Caption: Multiple applications run while performance remains relatively consistent

Ghouls just want to have fun

Another dimension of the study was to illustrate how disaggregated Hyper Converged infrastructure delivers superior performance, always on availability, and is simple to scale both storage and compute without any downtime.

HPE Nimble Storage dHCI was the platform used for the analysis, and is a converged infrastructure offering that combines HPE Nimble storage arrays with HPE ProLiant DL servers, along with set-up and management software.  This product has been shown to deliver latencies as low as 200 microseconds for applications and VMs, and it comes with a 6-nines data availability guarantee that covers both the applications and the VMs – not the storage alone.

The power behind this high system availability is HPE InfoSight – it’s an AI-enabled monitoring program with more than a decade’s worth of data from across the HPE Storage installed base, enabling it to identify and notify of anomalies and predicted failures within customers’ systems.  

The promise of “disaggregated hyperconverged infrastructure” is to provide the performance and flexibility of separate IT resources with the management convenience of hyperconverged infrastructure. Scaling and upgrading of either compute, storage, or both, is simple and efficient without downtime; resiliency is built in with hardware redundancy and the ability to tolerate three simultaneous drive failures. It’s been found that this approach provides operational flexibility beneficial for mission-critical data bases and data warehouses.

It takes teamwork to make the scream work

IT teams can confidently refresh their traditional infrastructure environments on-prem, and continue to run a diverse mix of business applications, expecting great, consistent performance across all their enterprise workloads.

Specifically, we’ve proven that a mix of virtualized Microsoft mixed workloads running on an HPE Nimble dHCI platform, can ensure fast, consistent performance across different types of business workloads, with measured low latency even as additional load is added.  The solution delivers operational simplicity thanks to tight integration across the layers of the infrastructure stack.  And with the intelligence of HPE InfoSight and its automated monitoring, the product comes with 99.9999% data availability guaranteed.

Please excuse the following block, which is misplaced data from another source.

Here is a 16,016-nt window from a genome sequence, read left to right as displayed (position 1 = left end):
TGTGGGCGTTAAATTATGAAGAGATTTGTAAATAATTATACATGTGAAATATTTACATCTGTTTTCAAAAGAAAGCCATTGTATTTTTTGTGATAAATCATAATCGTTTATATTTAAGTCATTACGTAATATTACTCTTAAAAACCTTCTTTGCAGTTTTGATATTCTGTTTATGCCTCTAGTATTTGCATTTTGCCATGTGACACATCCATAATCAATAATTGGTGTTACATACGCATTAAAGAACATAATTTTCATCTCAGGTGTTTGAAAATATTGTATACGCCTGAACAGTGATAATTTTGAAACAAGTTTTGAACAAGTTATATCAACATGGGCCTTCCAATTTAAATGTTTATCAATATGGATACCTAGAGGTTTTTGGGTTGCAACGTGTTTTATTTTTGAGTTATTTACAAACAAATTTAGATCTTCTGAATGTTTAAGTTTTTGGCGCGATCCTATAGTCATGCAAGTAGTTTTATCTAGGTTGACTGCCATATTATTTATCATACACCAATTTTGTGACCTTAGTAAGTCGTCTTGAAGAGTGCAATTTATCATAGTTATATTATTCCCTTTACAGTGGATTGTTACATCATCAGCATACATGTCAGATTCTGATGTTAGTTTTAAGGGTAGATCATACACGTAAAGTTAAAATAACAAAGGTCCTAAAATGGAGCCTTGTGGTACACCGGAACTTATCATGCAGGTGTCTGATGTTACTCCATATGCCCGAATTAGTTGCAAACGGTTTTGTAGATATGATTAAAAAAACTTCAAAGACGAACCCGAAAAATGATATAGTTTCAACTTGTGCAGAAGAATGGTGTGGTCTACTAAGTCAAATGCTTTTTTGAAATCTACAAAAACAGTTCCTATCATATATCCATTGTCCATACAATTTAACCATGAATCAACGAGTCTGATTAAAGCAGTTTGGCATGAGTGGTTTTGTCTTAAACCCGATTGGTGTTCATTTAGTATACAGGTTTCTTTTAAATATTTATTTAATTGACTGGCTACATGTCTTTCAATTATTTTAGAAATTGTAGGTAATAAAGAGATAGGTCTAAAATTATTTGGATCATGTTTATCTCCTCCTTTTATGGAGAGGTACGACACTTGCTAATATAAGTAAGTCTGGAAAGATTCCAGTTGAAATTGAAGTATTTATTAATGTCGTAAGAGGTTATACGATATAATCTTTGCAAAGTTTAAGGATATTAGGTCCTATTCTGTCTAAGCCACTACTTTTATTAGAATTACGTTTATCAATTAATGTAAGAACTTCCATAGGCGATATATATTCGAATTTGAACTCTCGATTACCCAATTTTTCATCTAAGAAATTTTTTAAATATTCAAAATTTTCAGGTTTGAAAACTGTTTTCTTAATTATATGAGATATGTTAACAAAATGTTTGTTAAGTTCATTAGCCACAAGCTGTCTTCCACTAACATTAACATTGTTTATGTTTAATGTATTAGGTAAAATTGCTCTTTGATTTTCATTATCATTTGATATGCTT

Got treats? This blog highlights the recent mixed Microsoft workload study. Get all the details of the extensive performance testing that shows how to realize consistent, high performance for your Microsoft business workloads, running together on HPE Storage and server infrastructure. The new technical whitepaper is available for download today.


HPE Brings Big Data to Hyperconverged Infrastructure with New Apollo Solution

If you were at Microsoft Ignite last month you may still have missed the launch of HPE’s latest hyperconverged infrastructure (HCI) solution: Microsoft Azure Stack HCI on HPE Apollo 4200 storage. It would be understandable, as Ignite was a major industry event packed with technology news, especially with lots of HPE show activity, including prominent HPE mainstage appearances for both Azure Stack and the new Azure Arc.
But among the new and enhanced solutions we demonstrated at the show, our presentations about Azure Stack HCI on HPE Apollo storage were well-received and timely given the growing emphasis on HCI, hybrid cloud and all things software-defined. The key message for this solution was that it is pioneering a new area in software-defined HCI for Windows Big Data workloads. The solution uniquely delivers the convenience of hyperconverged Infrastructure on a high-capacity platform for the most data-intensive applications.

The emergence of Big Data HCI
We’ve all heard about the explosive growth of data, and that we’re in an age of zettabytes. IDC made a specific prediction, that by 2024, just data created from AI, IoT and smart devices will exceed 110 zettabytes (source: IDC FutureScape: Worldwide Cloud Predictions 2020).
At the same time, organizations are trying to simplify their IT infrastructures to reduce cost, complexity and the need for specialized expertise. The conflict is that the applications required to harvest this explosion of data can be the most demanding in terms of performance and management. I’m seeing companies – even the largest most capable enterprises – are recognizing the value of easy-to-use hyperconverged infrastructure to alleviate some of the strain of delivering these demanding, data-centric workloads.